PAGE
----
Lucian added, "Putin said in his statement he will work to restore Russian-U.S. relations based on the policies of incoming President Donald Trump."
On Sunday talk shows last month, when Vice President Pence was asked about the controversy, he said on CBS's Face the Nation that it was "strictly coincidental" that Flynn and the ambassador spoke around the time the sanctions were levied — and, he added, "they did not discuss anything having to do with the United States' decision to expel diplomats or impose censure against Russia."
Today, an administration official tells NPR and other news outlets that Pence had based his response on conversations he had with Flynn as he prepared to appear on the show.
Responding to the most recent reports about Flynn, California Rep. Adam Schiff, the top Democrat on the House Intelligence Committee, said the allegation that Flynn might have secretly discussed ways to undermine U.S. sanctions "raises serious questions of legality and fitness for office." And if Flynn or other officials have misled the public about the matter, Schiff said, "his conduct would be all the more pernicious, and he should no longer serve in this Administration or any other."
As the story of Flynn's contacts with Kislyak emerged last month, the Senate Select Committee on Intelligence announced it would investigate allegations that Russia meddled in the U.S. elections; the FBI has also been looking at the charges.
The ranking Democrat on that Senate panel, Sen. Mark Warner, released a statement Friday saying the new reports "underscore both the gravity and the urgency" of its investigation.
NPR's Mary Louise Kelly, who's filing a story on the Flynn allegations for today's All Things Considered, says she has reached out to senior Republicans on the House and Senate Intelligence committees. Rep. Devin Nunes of California declined comment through a spokesman. As of Friday afternoon, she hadn't heard back from Sen. Richard Burr of North Carolina.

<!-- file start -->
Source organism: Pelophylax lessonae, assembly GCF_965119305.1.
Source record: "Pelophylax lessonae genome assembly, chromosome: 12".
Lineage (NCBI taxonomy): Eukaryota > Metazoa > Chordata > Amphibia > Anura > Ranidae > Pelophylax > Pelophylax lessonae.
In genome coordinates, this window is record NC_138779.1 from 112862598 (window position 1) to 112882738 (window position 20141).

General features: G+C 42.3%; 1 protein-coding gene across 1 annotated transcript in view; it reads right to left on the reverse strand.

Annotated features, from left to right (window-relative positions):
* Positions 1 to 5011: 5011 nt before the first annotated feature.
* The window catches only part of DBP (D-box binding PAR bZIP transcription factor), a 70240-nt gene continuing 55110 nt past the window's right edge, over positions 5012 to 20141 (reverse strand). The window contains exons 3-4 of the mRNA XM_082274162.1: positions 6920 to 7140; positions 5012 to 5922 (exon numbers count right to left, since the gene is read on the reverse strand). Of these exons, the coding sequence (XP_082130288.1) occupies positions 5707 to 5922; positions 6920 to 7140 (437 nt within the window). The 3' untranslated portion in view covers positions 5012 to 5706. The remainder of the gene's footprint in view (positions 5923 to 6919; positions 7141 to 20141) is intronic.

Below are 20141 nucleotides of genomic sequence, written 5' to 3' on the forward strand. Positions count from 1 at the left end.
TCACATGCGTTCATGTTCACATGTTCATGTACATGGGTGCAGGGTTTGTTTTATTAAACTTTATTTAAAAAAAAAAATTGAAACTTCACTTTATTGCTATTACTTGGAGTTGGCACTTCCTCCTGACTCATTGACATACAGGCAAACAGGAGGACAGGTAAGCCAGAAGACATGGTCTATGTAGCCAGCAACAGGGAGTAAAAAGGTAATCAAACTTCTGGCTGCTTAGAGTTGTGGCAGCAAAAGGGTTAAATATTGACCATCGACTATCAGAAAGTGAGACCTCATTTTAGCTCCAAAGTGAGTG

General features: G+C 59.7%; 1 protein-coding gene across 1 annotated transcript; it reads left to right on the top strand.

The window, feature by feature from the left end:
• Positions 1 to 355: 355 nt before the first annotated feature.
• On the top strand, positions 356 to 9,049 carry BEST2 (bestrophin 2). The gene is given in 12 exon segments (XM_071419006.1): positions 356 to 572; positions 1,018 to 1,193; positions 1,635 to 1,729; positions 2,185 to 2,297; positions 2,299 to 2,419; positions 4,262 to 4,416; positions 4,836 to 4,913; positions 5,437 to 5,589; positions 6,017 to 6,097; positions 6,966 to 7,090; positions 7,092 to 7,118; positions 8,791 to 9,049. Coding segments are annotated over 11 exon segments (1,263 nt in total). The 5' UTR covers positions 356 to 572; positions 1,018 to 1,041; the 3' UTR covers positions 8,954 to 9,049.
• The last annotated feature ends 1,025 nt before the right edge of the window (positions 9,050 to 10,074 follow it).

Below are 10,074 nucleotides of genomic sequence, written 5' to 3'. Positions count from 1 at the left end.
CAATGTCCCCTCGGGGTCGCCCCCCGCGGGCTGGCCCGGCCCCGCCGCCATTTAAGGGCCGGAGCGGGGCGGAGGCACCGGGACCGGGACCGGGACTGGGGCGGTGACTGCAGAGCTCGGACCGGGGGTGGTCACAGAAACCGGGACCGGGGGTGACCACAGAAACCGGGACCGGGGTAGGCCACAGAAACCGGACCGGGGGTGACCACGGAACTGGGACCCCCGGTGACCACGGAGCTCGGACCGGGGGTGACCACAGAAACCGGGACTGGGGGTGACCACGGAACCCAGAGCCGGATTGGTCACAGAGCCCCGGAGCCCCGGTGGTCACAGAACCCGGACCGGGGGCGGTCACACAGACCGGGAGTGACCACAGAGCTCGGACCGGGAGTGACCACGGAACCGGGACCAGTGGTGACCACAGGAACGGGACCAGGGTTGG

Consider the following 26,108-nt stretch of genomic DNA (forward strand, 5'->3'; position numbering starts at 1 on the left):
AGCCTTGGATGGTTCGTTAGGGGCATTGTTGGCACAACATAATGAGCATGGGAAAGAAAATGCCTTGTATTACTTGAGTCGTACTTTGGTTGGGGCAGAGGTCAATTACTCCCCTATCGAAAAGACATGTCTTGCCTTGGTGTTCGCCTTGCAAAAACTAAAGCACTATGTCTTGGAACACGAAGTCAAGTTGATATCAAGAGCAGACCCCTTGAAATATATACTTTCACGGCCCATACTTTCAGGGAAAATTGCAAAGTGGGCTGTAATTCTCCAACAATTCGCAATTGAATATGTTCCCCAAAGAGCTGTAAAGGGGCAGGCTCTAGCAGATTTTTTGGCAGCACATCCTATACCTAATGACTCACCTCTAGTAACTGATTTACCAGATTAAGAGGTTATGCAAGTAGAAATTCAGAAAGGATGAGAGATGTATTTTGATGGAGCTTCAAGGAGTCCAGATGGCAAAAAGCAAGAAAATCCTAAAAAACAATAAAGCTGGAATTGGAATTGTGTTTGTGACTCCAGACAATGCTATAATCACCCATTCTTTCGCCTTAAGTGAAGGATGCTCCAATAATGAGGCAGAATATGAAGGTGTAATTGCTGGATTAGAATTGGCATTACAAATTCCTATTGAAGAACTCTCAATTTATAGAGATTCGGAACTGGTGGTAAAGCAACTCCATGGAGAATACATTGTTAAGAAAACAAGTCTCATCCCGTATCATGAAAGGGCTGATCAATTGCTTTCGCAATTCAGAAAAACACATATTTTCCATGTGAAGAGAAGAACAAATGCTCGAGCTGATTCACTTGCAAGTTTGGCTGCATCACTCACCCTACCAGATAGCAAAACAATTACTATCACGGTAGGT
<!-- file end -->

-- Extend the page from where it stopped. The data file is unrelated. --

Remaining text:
Pence and others in the incoming administration dismissed reports that members of the Trump team had been in touch with Russian officials during the presidential campaign. Shortly after the election, Russian Deputy Foreign Minister Sergei Ryabkov was quoted telling a news agency, "I don't say that all of them, but a whole array of them, supported contacts with Russian representatives."
Flynn's relationship with Russia has drawn questions before — particularly after the former head of the Defense Intelligence Agency shared a table with Russian President Vladimir Putin at a gala in Moscow for the state-run news channel Russia Today.
On Friday, the Kremlin delivered a rather unenthusiastic denial of the Post's story.
Kremlin spokesman Dmitry Peskov, reports state-run TASS media, "said his understanding is that 'there were certain conversations (between Flynn and Kislyak)', though 'it is better to double check the information in the Foreign Ministry."
"Other than that the information is not correct," Peskov added, according to TASS.